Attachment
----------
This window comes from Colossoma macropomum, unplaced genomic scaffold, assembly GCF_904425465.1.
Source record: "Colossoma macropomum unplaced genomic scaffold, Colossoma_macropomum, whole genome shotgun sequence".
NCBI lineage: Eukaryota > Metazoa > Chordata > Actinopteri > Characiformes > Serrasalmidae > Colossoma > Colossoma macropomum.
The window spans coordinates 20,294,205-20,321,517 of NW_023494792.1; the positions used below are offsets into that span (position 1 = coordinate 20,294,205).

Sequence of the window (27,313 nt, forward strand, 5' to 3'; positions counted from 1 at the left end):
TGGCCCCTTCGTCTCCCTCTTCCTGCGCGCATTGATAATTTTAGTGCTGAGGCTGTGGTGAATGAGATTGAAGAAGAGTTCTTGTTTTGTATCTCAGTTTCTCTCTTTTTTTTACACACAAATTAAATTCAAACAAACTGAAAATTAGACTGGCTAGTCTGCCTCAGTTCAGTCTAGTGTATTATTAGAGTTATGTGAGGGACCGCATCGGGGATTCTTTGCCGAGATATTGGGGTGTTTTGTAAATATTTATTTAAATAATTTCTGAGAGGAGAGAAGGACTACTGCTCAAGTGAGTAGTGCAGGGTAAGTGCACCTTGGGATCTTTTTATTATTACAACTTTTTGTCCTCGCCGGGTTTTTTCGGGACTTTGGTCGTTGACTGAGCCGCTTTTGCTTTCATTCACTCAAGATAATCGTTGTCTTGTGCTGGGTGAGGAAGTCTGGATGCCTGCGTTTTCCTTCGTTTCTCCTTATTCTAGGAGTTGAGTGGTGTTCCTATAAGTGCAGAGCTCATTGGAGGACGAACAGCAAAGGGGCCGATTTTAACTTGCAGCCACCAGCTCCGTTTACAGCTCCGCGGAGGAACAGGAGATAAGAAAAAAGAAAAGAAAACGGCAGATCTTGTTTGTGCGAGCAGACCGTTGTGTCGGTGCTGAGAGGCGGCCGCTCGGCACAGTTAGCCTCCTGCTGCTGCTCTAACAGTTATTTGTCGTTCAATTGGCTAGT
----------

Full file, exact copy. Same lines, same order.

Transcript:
This window comes from Colossoma macropomum, unplaced genomic scaffold, assembly GCF_904425465.1.
Source record: "Colossoma macropomum unplaced genomic scaffold, Colossoma_macropomum, whole genome shotgun sequence".
NCBI lineage: Eukaryota > Metazoa > Chordata > Actinopteri > Characiformes > Serrasalmidae > Colossoma > Colossoma macropomum.
The window spans coordinates 20,294,205-20,321,517 of NW_023494792.1; the positions used below are offsets into that span (position 1 = coordinate 20,294,205).

Sequence of the window (27,313 nt, forward strand, 5' to 3'; positions counted from 1 at the left end):
TGGCCCCTTCGTCTCCCTCTTCCTGCGCGCATTGATAATTTTAGTGCTGAGGCTGTGGTGAATGAGATTGAAGAAGAGTTCTTGTTTTGTATCTCAGTTTCTCTCTTTTTTTTACACACAAATTAAATTCAAACAAACTGAAAATTAGACTGGCTAGTCTGCCTCAGTTCAGTCTAGTGTATTATTAGAGTTATGTGAGGGACCGCATCGGGGATTCTTTGCCGAGATATTGGGGTGTTTTGTAAATATTTATTTAAATAATTTCTGAGAGGAGAGAAGGACTACTGCTCAAGTGAGTAGTGCAGGGTAAGTGCACCTTGGGATCTTTTTATTATTACAACTTTTTGTCCTCGCCGGGTTTTTTCGGGACTTTGGTCGTTGACTGAGCCGCTTTTGCTTTCATTCACTCAAGATAATCGTTGTCTTGTGCTGGGTGAGGAAGTCTGGATGCCTGCGTTTTCCTTCGTTTCTCCTTATTCTAGGAGTTGAGTGGTGTTCCTATAAGTGCAGAGCTCATTGGAGGACGAACAGCAAAGGGGCCGATTTTAACTTGCAGCCACCAGCTCCGTTTACAGCTCCGCGGAGGAACAGGAGATAAGAAAAAAGAAAAGAAAACGGCAGATCTTGTTTGTGCGAGCAGACCGTTGTGTCGGTGCTGAGAGGCGGCCGCTCGGCACAGTTAGCCTCCTGCTGCTGCTCTAACAGTTATTTGTCGTTCAATTGGCTAGT